“The city of Duluth generates about $85 million in sales tax receipts that go to the state of Minnesota each year, and we receive $27.4 million back in the form of LGA,” he noted. Keeping some of that tax revenue in Duluth “would lessen our dependence on the state of Minnesota, and it would give us incentive to create even more economic activity within the city,” he said.
Senate Minority Leader David Hann, R-Eden Prairie, called for a rethink of the program,
saying: “There needs to be a clarification of what the purpose of LGA is, given how it’s being used today, or there needs to be an effort to restore LGA to its original function, which is to make sure that the things that are necessary for all communities are provided for where they cannot be provided out of local resources.”
Making the case for LGA
Ness remains more optimistic about the odds of saving LGA.
“Over the past six to eight years, because of cuts from the state and because of other pressures across Minnesota, we’ve seen property taxes really spike, and that’s not healthy for the state of Minnesota,” he said. “We need to regain that balance by providing property tax relief. That’s what LGA is: It’s a property tax relief program.”
Ness said the changing political climate could bode well for Duluth.
“From what I understand, both the governor and the legislative leadership understand the growing problem of property taxes in the state of Minnesota,” he said, “and my hope is that the tax reform they’re talking about is going to take the form of property tax relief, and I think that most would feel that LGA is one of the tools to accomplish that.”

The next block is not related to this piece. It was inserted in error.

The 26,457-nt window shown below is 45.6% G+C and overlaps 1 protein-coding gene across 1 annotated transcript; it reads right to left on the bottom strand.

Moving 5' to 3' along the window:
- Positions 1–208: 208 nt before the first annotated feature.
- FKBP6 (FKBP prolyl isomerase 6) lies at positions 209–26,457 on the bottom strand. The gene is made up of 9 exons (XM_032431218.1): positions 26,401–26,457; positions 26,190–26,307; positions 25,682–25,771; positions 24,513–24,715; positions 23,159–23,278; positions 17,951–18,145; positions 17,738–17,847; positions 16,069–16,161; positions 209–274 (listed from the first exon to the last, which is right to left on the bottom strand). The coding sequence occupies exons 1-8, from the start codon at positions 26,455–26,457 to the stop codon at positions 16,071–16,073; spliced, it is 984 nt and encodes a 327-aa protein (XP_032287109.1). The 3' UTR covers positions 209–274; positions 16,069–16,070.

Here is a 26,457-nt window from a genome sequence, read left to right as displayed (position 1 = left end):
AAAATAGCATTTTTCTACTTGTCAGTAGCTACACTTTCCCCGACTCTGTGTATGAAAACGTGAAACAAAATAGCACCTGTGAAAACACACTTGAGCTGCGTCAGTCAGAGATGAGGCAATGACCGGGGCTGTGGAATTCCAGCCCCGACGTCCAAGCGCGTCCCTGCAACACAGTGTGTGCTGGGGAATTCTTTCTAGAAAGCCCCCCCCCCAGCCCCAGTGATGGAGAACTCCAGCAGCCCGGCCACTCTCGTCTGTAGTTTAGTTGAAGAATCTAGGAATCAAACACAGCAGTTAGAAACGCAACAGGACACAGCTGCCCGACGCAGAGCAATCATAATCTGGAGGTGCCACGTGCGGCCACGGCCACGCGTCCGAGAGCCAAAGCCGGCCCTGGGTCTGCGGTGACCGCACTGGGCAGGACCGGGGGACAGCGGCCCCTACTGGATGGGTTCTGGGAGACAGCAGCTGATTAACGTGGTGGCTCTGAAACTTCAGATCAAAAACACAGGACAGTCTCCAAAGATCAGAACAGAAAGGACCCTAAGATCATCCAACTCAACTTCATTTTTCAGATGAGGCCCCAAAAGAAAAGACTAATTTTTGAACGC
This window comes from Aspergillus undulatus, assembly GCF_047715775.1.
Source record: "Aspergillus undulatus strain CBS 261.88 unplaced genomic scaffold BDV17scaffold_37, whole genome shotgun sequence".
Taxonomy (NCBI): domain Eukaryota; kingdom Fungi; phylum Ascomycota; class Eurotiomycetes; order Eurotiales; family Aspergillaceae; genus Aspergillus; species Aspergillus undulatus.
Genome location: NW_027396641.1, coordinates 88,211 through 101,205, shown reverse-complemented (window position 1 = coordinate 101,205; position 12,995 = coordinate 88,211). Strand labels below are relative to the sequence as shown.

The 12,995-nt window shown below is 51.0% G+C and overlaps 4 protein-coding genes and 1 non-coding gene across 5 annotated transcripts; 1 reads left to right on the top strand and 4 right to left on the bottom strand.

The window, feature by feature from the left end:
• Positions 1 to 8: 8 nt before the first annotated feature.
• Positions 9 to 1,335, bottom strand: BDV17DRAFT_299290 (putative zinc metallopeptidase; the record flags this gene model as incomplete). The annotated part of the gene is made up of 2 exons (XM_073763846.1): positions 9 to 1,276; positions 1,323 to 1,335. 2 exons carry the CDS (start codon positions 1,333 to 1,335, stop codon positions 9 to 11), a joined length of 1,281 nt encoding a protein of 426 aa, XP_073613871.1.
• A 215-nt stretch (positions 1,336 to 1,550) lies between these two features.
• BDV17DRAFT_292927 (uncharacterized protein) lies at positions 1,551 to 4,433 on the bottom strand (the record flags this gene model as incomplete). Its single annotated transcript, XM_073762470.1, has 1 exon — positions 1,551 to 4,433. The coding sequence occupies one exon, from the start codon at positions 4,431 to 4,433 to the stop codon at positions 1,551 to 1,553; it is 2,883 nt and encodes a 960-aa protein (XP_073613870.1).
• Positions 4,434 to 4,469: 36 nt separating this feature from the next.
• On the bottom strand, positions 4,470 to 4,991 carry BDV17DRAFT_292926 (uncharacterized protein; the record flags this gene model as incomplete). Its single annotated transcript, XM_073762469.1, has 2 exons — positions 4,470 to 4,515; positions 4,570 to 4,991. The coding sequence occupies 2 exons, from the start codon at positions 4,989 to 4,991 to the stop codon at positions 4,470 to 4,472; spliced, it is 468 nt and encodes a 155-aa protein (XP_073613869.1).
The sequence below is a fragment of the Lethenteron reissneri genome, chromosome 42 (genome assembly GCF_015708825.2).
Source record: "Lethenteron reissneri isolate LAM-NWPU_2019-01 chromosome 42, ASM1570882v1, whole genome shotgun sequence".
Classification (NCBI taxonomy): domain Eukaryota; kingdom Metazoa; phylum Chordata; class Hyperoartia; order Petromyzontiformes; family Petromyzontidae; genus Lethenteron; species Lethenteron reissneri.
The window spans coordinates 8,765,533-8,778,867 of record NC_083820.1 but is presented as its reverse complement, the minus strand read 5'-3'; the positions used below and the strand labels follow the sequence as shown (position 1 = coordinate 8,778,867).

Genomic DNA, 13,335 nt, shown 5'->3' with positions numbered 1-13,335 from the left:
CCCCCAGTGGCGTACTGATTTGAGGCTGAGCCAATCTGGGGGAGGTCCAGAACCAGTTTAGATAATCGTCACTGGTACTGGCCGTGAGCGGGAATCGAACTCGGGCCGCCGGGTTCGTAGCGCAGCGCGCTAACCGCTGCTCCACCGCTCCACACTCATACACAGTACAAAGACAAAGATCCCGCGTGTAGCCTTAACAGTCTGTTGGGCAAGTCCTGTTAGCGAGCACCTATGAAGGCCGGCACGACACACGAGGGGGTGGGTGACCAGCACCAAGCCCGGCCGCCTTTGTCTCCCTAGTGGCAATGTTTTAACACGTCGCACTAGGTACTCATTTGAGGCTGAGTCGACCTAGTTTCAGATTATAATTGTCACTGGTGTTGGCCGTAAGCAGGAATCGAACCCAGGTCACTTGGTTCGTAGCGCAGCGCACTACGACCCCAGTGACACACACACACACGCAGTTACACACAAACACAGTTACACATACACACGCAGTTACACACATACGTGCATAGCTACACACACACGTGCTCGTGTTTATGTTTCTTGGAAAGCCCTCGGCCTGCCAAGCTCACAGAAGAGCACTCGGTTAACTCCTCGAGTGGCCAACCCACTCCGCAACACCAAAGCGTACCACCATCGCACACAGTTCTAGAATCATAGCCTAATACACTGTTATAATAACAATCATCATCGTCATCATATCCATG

Ness said a strong case can be made for restoring at least some money to cities hurt by previous cuts to LGA.
If Duluth’s LGA had been maintained at 2000 levels, adjusting only for inflation, he said the city would now be paid more than $40 million per year, versus the $27.4 million it expects to receive in 2012.
“There’s a recognition that LGA took a larger percentage cut than any other program to solve the state’s budgetary problems over the past four years, so those who have taken the biggest hits I think are well-positioned for restoration of some of those,” he said.
Harsh financial reality
With the state staring down a $1.1 billion deficit in 2013, Reinert said the likely best scenario will be to preserve local government aid at its current level. He said lawmakers will look elsewhere as they balance the budget.
“I do think that with Dems being in charge in the Legislature and with Gov. Dayton, LGA and county aid are not going to be the first things we go to, which they have been for the last eight years,” he said. “So I don’t anticipate more cuts there.”
And the chances of an increase in local government aid?
“As I’m talking to people, I’m working really hard to manage expectations,” Reinert said.
“You’re not likely to see an increase in things this year, because we still have a big fiscal problem to solve. But if we can do that in a structurally sound and responsible way, next year — the year after — we can start looking at reinvesting in core priorities for the state.”